- The roots and root neck should not be cut when transplanting. When dividing and caring for hostas, don’t get sap from one plant on another when you remove leaves and peduncles. Clean your tools before moving on to the next plant.
- Keep all gardening tools, pots, and gloves clean after working with hostas;
- Keep a few test kits on hand to check on new purchases. You can get HVX Immuno Strip kits from Agdia Inc.
How Do You Test For Hosta Virus?
Laboratory testing in scientific institutions is out of reach for the average host collector because it costs so much.
However, the HVX ImmunoStrip is a test kit for collectors and growers that can check hostas for the virus.
It was developed in 2008 by Agdia Inc., an agricultural diagnostic laboratory in Elkhart, Indiana, began producing the antibodies required for enzyme-linked immunosorbent assays (ELISA) that same year.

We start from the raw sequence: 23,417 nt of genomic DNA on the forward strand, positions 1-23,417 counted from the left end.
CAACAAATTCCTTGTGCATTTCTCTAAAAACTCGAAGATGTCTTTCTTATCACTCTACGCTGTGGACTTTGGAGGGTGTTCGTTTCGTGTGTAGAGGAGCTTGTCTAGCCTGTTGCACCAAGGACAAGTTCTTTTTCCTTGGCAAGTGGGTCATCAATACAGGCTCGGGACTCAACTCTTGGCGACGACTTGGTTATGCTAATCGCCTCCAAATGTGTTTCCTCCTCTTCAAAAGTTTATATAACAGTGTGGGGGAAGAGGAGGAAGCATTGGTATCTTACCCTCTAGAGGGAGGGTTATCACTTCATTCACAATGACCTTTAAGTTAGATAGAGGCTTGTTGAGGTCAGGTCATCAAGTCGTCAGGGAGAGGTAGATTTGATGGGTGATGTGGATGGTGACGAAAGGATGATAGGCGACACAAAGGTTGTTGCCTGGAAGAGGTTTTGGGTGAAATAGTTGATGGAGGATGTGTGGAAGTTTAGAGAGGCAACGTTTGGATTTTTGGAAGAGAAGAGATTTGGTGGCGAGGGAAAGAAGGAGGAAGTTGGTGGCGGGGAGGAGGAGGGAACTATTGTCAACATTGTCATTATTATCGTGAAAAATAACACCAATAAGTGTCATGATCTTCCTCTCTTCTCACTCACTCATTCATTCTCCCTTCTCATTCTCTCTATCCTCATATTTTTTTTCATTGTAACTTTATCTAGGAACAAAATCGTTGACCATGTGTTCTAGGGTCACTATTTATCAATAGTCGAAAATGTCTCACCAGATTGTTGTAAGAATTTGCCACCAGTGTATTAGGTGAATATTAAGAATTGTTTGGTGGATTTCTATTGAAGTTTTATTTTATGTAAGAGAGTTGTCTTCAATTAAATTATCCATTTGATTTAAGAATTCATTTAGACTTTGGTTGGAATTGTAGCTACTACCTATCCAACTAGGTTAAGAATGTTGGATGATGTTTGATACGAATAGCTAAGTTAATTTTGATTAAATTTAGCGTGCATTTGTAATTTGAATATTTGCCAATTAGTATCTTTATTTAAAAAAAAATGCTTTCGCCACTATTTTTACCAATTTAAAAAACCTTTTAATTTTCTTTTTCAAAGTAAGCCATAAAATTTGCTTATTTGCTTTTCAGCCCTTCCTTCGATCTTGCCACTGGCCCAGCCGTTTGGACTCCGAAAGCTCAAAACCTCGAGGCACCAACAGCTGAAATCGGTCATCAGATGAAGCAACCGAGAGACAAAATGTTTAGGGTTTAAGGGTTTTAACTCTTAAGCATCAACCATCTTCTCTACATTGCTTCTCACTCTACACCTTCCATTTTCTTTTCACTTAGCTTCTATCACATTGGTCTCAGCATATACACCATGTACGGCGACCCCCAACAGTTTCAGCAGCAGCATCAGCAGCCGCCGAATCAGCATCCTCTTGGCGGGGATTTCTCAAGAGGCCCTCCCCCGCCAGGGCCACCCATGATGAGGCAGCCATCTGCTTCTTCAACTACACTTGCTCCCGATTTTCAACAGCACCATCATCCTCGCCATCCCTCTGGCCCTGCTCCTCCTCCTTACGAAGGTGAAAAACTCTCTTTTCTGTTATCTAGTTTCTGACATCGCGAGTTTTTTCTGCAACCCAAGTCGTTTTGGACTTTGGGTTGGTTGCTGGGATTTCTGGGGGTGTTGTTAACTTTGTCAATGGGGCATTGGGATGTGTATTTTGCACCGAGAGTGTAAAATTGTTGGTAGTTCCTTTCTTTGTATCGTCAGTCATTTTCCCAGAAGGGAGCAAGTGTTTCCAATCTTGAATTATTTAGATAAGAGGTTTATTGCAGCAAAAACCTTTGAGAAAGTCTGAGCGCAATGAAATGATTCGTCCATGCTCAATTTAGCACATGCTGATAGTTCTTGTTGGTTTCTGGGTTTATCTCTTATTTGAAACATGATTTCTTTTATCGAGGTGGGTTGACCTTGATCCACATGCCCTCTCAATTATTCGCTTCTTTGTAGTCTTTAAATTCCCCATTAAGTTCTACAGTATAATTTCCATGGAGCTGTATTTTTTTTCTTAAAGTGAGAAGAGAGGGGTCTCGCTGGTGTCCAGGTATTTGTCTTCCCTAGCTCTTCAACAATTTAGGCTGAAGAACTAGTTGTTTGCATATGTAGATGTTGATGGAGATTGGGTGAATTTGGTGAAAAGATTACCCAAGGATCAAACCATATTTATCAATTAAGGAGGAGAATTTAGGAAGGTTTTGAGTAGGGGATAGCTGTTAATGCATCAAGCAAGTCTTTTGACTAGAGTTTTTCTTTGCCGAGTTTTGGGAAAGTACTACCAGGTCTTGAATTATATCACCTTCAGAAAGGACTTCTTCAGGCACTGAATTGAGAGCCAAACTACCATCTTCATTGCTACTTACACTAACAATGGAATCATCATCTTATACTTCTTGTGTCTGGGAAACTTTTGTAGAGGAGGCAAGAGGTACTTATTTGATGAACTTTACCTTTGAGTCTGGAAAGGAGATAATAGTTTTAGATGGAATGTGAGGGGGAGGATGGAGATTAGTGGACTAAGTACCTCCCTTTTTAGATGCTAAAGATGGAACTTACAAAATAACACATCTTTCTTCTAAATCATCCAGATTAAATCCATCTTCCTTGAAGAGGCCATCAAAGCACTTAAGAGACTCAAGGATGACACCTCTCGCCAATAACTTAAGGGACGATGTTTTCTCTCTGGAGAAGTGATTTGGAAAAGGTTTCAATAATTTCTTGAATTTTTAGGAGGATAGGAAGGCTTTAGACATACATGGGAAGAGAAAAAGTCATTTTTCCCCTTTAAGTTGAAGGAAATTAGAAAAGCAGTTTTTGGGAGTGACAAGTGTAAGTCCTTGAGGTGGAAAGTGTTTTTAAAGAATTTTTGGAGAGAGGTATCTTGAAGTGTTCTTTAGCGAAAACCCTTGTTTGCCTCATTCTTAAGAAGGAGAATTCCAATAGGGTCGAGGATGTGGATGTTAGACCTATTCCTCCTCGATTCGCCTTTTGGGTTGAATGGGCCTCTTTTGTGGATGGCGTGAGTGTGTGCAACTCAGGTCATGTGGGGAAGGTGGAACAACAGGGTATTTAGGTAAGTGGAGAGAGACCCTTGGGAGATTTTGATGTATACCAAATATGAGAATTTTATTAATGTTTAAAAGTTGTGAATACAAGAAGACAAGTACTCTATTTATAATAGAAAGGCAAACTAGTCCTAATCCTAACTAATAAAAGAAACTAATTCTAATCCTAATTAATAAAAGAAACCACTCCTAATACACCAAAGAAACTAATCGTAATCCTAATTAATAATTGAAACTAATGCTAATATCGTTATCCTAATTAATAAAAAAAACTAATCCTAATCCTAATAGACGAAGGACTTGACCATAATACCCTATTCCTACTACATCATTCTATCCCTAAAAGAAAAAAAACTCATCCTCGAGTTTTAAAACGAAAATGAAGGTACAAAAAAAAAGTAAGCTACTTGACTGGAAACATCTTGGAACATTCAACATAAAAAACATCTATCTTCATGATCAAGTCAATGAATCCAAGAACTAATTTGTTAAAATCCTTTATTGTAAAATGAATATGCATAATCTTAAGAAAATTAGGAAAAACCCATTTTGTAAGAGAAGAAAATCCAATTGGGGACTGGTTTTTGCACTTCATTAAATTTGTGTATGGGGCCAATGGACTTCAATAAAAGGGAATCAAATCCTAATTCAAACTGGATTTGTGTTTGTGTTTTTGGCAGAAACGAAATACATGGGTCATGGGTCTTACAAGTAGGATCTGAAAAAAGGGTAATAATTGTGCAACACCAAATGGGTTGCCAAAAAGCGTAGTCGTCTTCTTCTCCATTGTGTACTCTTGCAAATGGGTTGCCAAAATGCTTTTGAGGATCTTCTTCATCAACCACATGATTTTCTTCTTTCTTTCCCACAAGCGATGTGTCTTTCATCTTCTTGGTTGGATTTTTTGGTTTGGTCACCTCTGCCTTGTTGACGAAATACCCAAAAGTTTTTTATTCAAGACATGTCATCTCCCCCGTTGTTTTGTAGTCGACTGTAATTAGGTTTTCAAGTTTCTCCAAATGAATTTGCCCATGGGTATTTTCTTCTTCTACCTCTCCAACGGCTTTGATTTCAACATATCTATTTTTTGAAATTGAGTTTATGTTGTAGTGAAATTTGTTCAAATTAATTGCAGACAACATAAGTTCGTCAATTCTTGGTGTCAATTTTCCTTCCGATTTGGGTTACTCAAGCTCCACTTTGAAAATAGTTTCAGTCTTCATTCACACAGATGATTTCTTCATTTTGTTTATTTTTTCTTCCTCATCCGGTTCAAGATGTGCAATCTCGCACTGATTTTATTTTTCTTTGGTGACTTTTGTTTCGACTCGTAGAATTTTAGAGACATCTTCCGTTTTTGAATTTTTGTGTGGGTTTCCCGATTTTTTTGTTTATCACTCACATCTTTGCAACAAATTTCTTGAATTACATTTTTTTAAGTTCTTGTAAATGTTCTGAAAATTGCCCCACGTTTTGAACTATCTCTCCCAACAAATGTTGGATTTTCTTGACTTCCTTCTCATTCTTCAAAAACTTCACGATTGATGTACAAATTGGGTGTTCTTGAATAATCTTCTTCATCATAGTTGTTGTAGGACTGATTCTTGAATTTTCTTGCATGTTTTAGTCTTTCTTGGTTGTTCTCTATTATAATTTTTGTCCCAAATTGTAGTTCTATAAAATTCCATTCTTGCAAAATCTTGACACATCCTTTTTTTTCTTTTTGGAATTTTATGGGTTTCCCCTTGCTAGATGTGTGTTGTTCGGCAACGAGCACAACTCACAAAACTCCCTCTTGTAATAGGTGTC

The use of this kit is quick and easy. It is a one-time-use kit with a test strip and a plastic bag with the test liquid.
- Collect some plant tissue, like a small piece of leaf or root (about the size of your thumb).
- Put it in a bag, crush it, and mix it with the formula.
- Wait for the liquid to absorb the antibody line on the test strip. If HVX is there, it will bind to the antibodies, and a positive result will appear as a red line on the test strip.
Above the antibody line is a control line that turns red whether the sample is infected or not.
So, if the test is positive, there should be two red lines; if it is negative, there should be only one. Agdia says this testing method gives 99% of the same results as serious lab tests.
However, experts from Agdia warn against making the most common mistake when testing, which is putting the strip too far into the bag of liquid.
There is a risk that this will produce inaccurate results. Using too large of a sample can also lead to erroneous results.